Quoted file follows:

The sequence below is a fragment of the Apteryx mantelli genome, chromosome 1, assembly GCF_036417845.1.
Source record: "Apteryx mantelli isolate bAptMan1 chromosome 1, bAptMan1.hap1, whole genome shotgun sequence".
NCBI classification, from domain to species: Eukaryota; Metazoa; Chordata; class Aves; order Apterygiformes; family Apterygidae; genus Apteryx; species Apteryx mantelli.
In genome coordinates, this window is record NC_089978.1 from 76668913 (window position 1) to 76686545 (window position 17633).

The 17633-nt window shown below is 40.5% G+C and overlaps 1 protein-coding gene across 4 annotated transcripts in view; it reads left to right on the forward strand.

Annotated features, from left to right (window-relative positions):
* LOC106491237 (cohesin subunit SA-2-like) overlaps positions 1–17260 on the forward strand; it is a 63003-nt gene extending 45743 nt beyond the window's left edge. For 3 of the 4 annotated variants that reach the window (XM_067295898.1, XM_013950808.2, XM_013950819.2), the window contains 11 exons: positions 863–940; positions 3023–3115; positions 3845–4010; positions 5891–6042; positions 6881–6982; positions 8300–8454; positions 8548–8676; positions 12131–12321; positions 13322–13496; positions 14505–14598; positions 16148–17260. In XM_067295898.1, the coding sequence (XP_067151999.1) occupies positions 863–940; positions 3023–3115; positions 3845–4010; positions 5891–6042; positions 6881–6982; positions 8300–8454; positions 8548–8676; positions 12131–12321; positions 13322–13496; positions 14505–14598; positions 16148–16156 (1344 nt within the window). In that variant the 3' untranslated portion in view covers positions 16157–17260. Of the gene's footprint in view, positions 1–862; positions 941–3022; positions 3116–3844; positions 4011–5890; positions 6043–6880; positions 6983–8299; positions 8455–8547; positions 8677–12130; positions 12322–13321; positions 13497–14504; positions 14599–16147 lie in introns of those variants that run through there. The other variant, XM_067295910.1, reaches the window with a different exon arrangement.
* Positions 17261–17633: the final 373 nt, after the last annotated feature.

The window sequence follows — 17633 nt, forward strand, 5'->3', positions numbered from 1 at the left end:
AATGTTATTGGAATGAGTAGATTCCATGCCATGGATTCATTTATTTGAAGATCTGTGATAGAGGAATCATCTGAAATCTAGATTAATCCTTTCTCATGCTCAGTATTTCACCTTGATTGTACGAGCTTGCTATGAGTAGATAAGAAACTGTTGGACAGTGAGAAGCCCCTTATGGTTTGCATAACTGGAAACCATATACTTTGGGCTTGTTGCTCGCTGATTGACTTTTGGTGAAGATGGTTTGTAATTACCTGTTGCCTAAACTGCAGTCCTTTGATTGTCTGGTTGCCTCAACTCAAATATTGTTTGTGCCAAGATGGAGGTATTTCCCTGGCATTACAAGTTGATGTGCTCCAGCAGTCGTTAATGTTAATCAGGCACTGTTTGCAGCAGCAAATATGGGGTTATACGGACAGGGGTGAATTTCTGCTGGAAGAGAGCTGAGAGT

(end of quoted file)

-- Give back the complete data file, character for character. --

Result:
The sequence below is a fragment of the Apteryx mantelli genome, chromosome 1, assembly GCF_036417845.1.
Source record: "Apteryx mantelli isolate bAptMan1 chromosome 1, bAptMan1.hap1, whole genome shotgun sequence".
NCBI classification, from domain to species: Eukaryota; Metazoa; Chordata; class Aves; order Apterygiformes; family Apterygidae; genus Apteryx; species Apteryx mantelli.
In genome coordinates, this window is record NC_089978.1 from 76668913 (window position 1) to 76686545 (window position 17633).

The 17633-nt window shown below is 40.5% G+C and overlaps 1 protein-coding gene across 4 annotated transcripts in view; it reads left to right on the forward strand.

Annotated features, from left to right (window-relative positions):
* LOC106491237 (cohesin subunit SA-2-like) overlaps positions 1–17260 on the forward strand; it is a 63003-nt gene extending 45743 nt beyond the window's left edge. For 3 of the 4 annotated variants that reach the window (XM_067295898.1, XM_013950808.2, XM_013950819.2), the window contains 11 exons: positions 863–940; positions 3023–3115; positions 3845–4010; positions 5891–6042; positions 6881–6982; positions 8300–8454; positions 8548–8676; positions 12131–12321; positions 13322–13496; positions 14505–14598; positions 16148–17260. In XM_067295898.1, the coding sequence (XP_067151999.1) occupies positions 863–940; positions 3023–3115; positions 3845–4010; positions 5891–6042; positions 6881–6982; positions 8300–8454; positions 8548–8676; positions 12131–12321; positions 13322–13496; positions 14505–14598; positions 16148–16156 (1344 nt within the window). In that variant the 3' untranslated portion in view covers positions 16157–17260. Of the gene's footprint in view, positions 1–862; positions 941–3022; positions 3116–3844; positions 4011–5890; positions 6043–6880; positions 6983–8299; positions 8455–8547; positions 8677–12130; positions 12322–13321; positions 13497–14504; positions 14599–16147 lie in introns of those variants that run through there. The other variant, XM_067295910.1, reaches the window with a different exon arrangement.
* Positions 17261–17633: the final 373 nt, after the last annotated feature.

The window sequence follows — 17633 nt, forward strand, 5'->3', positions numbered from 1 at the left end:
AATGTTATTGGAATGAGTAGATTCCATGCCATGGATTCATTTATTTGAAGATCTGTGATAGAGGAATCATCTGAAATCTAGATTAATCCTTTCTCATGCTCAGTATTTCACCTTGATTGTACGAGCTTGCTATGAGTAGATAAGAAACTGTTGGACAGTGAGAAGCCCCTTATGGTTTGCATAACTGGAAACCATATACTTTGGGCTTGTTGCTCGCTGATTGACTTTTGGTGAAGATGGTTTGTAATTACCTGTTGCCTAAACTGCAGTCCTTTGATTGTCTGGTTGCCTCAACTCAAATATTGTTTGTGCCAAGATGGAGGTATTTCCCTGGCATTACAAGTTGATGTGCTCCAGCAGTCGTTAATGTTAATCAGGCACTGTTTGCAGCAGCAAATATGGGGTTATACGGACAGGGGTGAATTTCTGCTGGAAGAGAGCTGAGAGT